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Comment: Re:More US workers == offshoring?? (Score 1) 484

by stanjo74 (#48820547) Attached to: IEEE: New H-1B Bill Will "Help Destroy" US Tech Workforce
It could happen.
Most of the H1Bs are Indian and Chinese. Once they get domain experience in the US, they will become US-based managers for off-shore teams in India and China. Outsourcing may be rampant, but there is still bush back by American managers who have difficulties communicating with off-shore teams (language barrier, cultural differences, time difference, etc.)
Once the old-school middle management is replaced with Hindi and Mandarin speaking individuals - it's smooth sailing for outsourcing. Also, their hiring preference will be more towards hiring from/in their native county, because they are naturally more connected in their native country than the new host country.

Comment: Alarmist article... (Score 1) 323

by stanjo74 (#48404643) Attached to: MARS, Inc: We Are Running Out of Chocolate
Alarmist article from a big corporation to set the stage for loose regulations on chocolate so that the masses can keep getting their 99cents "chocolate" bars (aka hydrogenated fat with dark-brown solids, corn syrup, emulsifiers and natural flavoring agents, whatever other non-cocoa crap - tastes like cocoa) and the company's pockets full.

Comment: Re:what's the point? (Score 1) 438

by stanjo74 (#48355295) Attached to: The Students Who Feel They Have the Right To Cheat
If cheating is so prevalent, that a degree becomes the anti-pattern, employers would start sampling the non-degreed pool in order to identify employees who can do the job. The fact that this is not happening leads me to believe, that the whole Indian culture just doesn't care about "the work being done" and the society is content with very low productivity. This is not untypical for very stratified and nepotist societies where the piece of the pie is more important than the size of the pie.

Comment: Re:driving farther to get to work (Score 2) 187

by stanjo74 (#46424863) Attached to: Is Traffic Congestion Growing Three Times As Fast As Economy?
Also, gentrification is a big factor - lower-middle and in certain coastal areas, middle class people are being displaced, seeking more affordable homes further from their communities and work. Although the housing market is still a mess on average, certain coastal areas have appreciated above their 2006-7 peak, due to the ultra-easy monetary policy of the Fed.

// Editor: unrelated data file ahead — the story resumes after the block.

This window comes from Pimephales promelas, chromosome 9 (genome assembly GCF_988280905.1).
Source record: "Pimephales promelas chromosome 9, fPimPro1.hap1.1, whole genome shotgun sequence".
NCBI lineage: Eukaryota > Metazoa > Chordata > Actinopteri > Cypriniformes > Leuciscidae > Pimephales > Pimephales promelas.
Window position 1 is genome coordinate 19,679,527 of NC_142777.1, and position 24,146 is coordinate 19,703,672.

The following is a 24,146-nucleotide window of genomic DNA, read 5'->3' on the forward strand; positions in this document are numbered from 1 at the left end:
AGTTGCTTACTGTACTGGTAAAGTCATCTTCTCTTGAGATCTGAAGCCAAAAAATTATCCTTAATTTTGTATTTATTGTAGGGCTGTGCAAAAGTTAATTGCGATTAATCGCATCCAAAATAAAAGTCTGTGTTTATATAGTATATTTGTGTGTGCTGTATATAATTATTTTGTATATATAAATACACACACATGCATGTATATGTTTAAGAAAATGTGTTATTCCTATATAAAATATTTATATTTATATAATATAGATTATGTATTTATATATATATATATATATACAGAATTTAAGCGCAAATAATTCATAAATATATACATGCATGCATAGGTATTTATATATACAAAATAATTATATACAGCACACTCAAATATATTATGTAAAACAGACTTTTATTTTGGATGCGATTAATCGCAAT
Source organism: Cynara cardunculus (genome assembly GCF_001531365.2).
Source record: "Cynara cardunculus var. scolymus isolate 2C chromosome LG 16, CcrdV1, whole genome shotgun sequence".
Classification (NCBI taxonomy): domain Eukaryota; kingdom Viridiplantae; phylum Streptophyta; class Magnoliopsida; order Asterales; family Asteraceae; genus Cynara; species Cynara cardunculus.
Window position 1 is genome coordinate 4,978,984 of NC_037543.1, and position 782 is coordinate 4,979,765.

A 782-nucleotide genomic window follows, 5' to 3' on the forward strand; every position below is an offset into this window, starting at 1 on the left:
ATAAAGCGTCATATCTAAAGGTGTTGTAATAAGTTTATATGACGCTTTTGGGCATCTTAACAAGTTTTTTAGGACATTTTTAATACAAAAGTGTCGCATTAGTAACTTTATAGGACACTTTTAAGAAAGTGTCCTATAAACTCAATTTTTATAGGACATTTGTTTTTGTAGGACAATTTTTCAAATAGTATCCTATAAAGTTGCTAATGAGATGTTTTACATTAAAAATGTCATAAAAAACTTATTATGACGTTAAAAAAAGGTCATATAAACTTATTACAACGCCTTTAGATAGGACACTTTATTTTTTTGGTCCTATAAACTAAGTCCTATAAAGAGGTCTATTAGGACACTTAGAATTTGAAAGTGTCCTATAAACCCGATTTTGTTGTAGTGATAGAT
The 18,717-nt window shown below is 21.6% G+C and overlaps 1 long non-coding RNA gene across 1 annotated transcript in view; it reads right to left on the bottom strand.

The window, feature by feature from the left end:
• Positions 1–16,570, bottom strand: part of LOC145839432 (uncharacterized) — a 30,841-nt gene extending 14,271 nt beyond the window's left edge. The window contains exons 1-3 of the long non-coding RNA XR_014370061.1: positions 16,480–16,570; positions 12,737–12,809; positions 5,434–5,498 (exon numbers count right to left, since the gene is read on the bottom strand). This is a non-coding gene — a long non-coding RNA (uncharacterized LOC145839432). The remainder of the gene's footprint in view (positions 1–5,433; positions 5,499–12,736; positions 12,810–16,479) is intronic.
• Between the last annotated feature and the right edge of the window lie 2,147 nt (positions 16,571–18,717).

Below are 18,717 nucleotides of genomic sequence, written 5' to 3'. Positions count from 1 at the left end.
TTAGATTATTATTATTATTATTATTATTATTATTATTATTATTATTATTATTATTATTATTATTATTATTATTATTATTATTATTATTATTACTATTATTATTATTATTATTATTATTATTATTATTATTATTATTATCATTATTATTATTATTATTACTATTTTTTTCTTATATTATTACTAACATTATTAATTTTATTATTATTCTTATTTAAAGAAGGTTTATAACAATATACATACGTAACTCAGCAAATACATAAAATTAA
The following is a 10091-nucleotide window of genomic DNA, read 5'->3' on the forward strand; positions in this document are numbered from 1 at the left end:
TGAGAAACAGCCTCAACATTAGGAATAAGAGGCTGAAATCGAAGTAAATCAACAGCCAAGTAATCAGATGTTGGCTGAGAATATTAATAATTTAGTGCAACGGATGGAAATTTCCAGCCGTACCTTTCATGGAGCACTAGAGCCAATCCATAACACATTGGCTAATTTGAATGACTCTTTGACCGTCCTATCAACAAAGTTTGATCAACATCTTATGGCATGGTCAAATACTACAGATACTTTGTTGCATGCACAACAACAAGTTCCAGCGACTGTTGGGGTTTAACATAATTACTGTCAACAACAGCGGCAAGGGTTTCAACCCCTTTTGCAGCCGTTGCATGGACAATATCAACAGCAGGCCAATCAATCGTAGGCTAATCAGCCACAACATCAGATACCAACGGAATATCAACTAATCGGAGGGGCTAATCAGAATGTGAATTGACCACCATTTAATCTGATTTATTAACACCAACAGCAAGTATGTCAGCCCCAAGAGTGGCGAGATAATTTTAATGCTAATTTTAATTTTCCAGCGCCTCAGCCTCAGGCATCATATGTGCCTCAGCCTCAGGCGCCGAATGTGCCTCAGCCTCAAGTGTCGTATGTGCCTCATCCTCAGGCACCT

Comment: Re:How do they break even? (Score 1) 280

by stanjo74 (#46327987) Attached to: Who's On WhatsApp, and Why?
Or just make another free account in an year and have your limited number of friends switch to it. As someone else pointed out, people in the countries where WhatsApp is huge has never made an online payment in their entire live. To them $1 is just as unpayable as $100 - because they lack he infrastructure to make the payment.

Comment: Re:CNN argues it's worth the money (Score 2) 257

by stanjo74 (#46300727) Attached to: WhatsApp: 2nd Biggest Tech Acquisition of All Time
The whole business model of WhatsApp is based on the premise to be purchased by a rich Internet/Social Media company. They already sold to Facebook. If they start another one against their parent company, who's going to buy them again? Running something like WhatsApp is not a sustainable profitable business - you need the LBO end-game.

Comment: Re:Crypto COMMODITY (Score 1) 475

by stanjo74 (#45728915) Attached to: Bitcoin Exchange Value Halves After Chinese Ban
Absolutely right. Bitcon in NOT a currency, until a country starts receiving tax payments in it. The definition of currency is "a system of money in general use in a particular country". Gold used to be a currency when countries would take it to settle obligations - now it's a commodity. Same with Bitcoin - it's a commodity and a store of value, and you still need to sell it for a currency to settle your capital-gains tax obligation on it.

"Who alone has reason to *lie himself out* of actuality? He who *suffers* from it." -- Friedrich Nietzsche

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